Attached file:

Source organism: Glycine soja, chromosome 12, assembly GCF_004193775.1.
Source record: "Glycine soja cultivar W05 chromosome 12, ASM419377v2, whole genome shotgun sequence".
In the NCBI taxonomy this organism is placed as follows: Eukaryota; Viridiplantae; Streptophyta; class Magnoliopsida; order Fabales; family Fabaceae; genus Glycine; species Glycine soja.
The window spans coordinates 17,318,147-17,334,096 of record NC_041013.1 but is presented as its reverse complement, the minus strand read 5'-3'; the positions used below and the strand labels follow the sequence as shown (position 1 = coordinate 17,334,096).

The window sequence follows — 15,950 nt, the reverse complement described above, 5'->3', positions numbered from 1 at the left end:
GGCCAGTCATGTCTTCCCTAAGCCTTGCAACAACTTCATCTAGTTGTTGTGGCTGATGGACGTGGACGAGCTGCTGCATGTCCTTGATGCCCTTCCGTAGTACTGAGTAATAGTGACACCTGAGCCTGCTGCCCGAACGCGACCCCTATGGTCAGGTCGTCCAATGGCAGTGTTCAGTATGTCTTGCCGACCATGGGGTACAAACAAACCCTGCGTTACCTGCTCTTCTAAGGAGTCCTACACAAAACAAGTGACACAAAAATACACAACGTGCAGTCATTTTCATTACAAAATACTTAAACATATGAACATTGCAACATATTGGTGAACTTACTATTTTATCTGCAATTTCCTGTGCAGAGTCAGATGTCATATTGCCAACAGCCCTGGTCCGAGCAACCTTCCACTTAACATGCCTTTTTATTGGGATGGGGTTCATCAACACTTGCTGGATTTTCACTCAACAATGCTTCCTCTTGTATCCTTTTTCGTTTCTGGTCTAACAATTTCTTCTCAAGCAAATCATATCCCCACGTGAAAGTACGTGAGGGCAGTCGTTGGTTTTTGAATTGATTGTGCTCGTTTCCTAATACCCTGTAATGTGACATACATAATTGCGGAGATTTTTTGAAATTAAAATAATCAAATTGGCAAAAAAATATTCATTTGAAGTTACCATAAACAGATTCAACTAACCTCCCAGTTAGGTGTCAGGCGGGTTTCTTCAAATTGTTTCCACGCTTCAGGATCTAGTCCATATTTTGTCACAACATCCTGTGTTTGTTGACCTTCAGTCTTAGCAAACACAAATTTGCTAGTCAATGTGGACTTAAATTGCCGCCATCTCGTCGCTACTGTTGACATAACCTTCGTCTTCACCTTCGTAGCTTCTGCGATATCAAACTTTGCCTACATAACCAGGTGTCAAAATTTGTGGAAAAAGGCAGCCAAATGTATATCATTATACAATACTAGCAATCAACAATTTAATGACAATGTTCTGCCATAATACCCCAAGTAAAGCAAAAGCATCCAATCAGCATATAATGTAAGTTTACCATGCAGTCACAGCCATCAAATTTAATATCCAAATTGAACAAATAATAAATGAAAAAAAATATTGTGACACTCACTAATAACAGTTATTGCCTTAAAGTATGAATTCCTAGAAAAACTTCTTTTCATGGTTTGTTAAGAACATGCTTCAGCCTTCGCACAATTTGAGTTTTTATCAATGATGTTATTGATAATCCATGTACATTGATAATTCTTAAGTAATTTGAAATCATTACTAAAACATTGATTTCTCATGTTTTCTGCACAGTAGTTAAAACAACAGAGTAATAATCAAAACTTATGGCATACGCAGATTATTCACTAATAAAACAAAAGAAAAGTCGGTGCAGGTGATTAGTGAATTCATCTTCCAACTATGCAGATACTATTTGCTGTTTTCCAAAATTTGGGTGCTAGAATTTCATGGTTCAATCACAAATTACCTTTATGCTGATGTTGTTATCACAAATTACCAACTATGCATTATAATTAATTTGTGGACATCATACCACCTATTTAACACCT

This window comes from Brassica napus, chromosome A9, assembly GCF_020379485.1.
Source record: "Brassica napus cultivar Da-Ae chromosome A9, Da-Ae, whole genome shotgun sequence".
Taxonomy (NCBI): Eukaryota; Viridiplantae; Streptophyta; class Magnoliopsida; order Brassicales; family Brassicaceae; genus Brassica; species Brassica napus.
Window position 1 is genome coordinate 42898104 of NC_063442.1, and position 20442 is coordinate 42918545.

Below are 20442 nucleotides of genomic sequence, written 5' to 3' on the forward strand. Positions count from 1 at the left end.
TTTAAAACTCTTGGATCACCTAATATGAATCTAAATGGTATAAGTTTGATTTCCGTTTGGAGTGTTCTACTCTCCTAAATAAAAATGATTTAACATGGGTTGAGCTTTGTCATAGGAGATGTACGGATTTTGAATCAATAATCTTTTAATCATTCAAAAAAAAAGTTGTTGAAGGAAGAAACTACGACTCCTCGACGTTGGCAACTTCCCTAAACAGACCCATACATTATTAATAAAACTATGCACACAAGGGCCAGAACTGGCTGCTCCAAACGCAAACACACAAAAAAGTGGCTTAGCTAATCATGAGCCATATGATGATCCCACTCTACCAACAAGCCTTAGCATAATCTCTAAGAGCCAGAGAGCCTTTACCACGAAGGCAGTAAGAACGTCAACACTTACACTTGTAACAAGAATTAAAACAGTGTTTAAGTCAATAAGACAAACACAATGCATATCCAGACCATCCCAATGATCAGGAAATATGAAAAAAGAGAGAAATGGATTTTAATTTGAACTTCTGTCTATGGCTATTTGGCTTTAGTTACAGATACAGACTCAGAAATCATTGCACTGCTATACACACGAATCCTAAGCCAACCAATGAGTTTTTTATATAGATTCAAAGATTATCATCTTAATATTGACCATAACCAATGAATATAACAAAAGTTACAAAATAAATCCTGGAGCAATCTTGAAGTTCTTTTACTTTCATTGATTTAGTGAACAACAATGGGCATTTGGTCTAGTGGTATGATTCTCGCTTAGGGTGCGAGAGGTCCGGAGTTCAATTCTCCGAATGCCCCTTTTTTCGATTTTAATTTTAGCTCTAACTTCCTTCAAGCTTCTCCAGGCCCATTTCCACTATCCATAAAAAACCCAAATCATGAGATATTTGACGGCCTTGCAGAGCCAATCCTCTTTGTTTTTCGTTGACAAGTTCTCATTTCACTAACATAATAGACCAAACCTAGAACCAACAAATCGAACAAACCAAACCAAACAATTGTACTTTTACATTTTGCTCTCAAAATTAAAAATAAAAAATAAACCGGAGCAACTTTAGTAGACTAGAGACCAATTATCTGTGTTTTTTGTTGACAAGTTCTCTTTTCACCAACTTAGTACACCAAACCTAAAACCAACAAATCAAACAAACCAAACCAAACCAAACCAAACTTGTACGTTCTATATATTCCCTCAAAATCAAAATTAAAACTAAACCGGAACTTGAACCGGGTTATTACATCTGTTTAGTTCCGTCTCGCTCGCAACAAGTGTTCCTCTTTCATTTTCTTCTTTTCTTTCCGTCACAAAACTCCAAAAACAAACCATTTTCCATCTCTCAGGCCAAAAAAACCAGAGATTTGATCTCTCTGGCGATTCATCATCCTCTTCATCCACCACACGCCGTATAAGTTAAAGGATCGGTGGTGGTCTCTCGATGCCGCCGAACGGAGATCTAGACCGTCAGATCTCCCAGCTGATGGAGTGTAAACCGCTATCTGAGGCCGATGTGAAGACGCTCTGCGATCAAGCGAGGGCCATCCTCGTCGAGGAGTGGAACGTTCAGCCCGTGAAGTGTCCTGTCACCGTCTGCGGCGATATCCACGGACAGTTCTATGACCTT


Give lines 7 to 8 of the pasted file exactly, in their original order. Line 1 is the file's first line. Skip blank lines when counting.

This window comes from Brassica napus, chromosome A9, assembly GCF_020379485.1.
Source record: "Brassica napus cultivar Da-Ae chromosome A9, Da-Ae, whole genome shotgun sequence".